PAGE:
The Crossroad had been marketed in Japan from October, 1993 to 1998.
Problems had emerged regarding the marketing of the Crossroad in Japan. For instance, Honda had threatened to end ties with Rover after the news that it was going to be sold to BMW.
Not only were there marketing issues related to the vehicle, but mechanical ones as well. Since the Crossroad was a rebadged Land Rover Discovery, it also had Land Rover's reliability issues carried over. In 1997, a recall was issued by Honda on the advice of Ministry of Transportation due to a malfunction locking mechanism on the SUV's driver-side front door that could make the vehicle open while driving. Around 4,754 vehicles made from July 1995 to December 1996 were affected by the recall.
|successor = Honda CR-V (fifth generation)
The Crossroad name was resurrected as a new crossover SUV for the Japanese market in February 2007. The vehicle combines the exterior design of an SUV with the convenient size of a compact car and the 3-row seating and 7-passenger capacity. The Crossroad is designed for people to enjoy their active new lifestyles, targeting young couples in their 20s and 30s with small children.
Under the hood, the Crossroad sports one of two straight-4engines of 1.8 L and 2.0 L in displacement. Both will be mated to the only available transmission: a 5-speed automatic. Honda's Real-Time AWD system has been thoroughly revised for the Crossroad. It now works in conjunction with stability and traction control as well as ABS brakes. For the first time in a Honda, the Crossroad will be equipped with Hill-Start Assist which temporarily maintains brake pressure after the brake pedal is released when starting on a hill. Under normal driving conditions, the Crossroad behaves as a FWD vehicle.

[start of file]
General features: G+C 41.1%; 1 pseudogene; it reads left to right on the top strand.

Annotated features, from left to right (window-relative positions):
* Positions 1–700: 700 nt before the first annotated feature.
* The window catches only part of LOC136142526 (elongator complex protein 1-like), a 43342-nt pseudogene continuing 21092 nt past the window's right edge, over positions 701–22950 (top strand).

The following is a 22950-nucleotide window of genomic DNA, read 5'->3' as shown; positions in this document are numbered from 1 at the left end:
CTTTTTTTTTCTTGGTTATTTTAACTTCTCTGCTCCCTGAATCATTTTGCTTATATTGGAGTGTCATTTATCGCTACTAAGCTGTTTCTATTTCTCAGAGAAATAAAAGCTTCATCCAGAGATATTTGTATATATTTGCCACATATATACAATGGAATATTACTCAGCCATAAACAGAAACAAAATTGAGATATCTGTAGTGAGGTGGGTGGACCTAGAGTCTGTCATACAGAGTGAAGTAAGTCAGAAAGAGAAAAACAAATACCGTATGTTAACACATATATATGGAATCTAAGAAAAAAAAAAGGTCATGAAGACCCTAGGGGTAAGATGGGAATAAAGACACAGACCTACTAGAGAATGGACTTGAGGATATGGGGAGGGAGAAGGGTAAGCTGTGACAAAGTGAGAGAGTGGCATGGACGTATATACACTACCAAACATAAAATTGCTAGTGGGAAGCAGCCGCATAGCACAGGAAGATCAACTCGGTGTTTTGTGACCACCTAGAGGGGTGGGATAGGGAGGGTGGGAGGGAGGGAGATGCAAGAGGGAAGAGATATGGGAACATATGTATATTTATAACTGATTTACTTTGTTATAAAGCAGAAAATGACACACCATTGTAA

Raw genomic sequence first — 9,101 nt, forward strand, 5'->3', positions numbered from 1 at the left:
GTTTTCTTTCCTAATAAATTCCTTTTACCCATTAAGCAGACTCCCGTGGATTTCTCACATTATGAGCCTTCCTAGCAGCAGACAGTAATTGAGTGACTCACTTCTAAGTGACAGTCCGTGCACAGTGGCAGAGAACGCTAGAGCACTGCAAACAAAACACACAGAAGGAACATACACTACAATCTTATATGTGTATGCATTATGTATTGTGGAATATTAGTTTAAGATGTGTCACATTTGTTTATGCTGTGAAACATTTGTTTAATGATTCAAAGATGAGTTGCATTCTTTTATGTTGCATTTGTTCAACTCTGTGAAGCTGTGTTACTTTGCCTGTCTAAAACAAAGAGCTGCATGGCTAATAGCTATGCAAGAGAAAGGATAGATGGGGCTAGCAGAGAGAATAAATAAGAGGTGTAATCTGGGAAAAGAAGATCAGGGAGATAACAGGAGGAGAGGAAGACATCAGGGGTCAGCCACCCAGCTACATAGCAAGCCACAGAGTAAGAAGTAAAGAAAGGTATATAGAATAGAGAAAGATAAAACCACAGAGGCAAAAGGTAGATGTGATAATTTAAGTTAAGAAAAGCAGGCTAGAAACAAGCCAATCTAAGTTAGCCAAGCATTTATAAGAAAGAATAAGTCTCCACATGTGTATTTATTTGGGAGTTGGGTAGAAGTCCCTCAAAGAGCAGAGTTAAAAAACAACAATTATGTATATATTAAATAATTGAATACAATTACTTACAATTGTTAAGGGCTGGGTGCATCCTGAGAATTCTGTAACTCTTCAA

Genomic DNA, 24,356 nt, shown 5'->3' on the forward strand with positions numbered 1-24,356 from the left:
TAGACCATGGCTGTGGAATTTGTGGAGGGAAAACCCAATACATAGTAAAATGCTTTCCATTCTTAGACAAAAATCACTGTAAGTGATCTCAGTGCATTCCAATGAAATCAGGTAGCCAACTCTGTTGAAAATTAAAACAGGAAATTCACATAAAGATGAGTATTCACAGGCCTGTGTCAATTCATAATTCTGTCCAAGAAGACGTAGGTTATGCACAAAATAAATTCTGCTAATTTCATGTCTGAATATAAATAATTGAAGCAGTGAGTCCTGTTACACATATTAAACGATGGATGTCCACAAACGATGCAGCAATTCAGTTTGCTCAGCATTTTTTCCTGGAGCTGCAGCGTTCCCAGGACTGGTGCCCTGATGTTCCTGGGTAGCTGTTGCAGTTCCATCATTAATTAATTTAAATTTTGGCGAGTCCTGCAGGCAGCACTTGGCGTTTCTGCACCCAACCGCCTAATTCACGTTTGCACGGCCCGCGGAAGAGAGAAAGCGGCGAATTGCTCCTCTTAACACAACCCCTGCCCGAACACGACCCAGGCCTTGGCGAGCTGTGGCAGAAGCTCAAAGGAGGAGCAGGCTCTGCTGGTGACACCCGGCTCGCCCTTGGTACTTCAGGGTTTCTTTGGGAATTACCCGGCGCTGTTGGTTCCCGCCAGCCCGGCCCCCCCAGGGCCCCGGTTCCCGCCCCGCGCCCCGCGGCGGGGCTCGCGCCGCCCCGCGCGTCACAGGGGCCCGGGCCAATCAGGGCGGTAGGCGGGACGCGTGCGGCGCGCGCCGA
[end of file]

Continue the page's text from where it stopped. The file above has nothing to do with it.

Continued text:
According to AutoWeek, Honda said it won't import the Crossroad to North America, since their similarly-sized Element takes its place. Honda's crossover SUV lineup in the United States and Canada already has the Element, the mid-priced CR-V and the larger Pilot, as all three models are made in North America.
It was reported that Honda did not export the Crossroad to Europe because of a voluntary commitment by the Japan Automobile Manufacturers Association to reduce average CO2 emissions in its European fleet to 140 grams per kilometer by 2009. As a result, Honda was reluctant to offer larger vehicles without technological breakthrough.
On August 25, 2010, Honda posted on its Japanese website that the Crossroad was discontinued.
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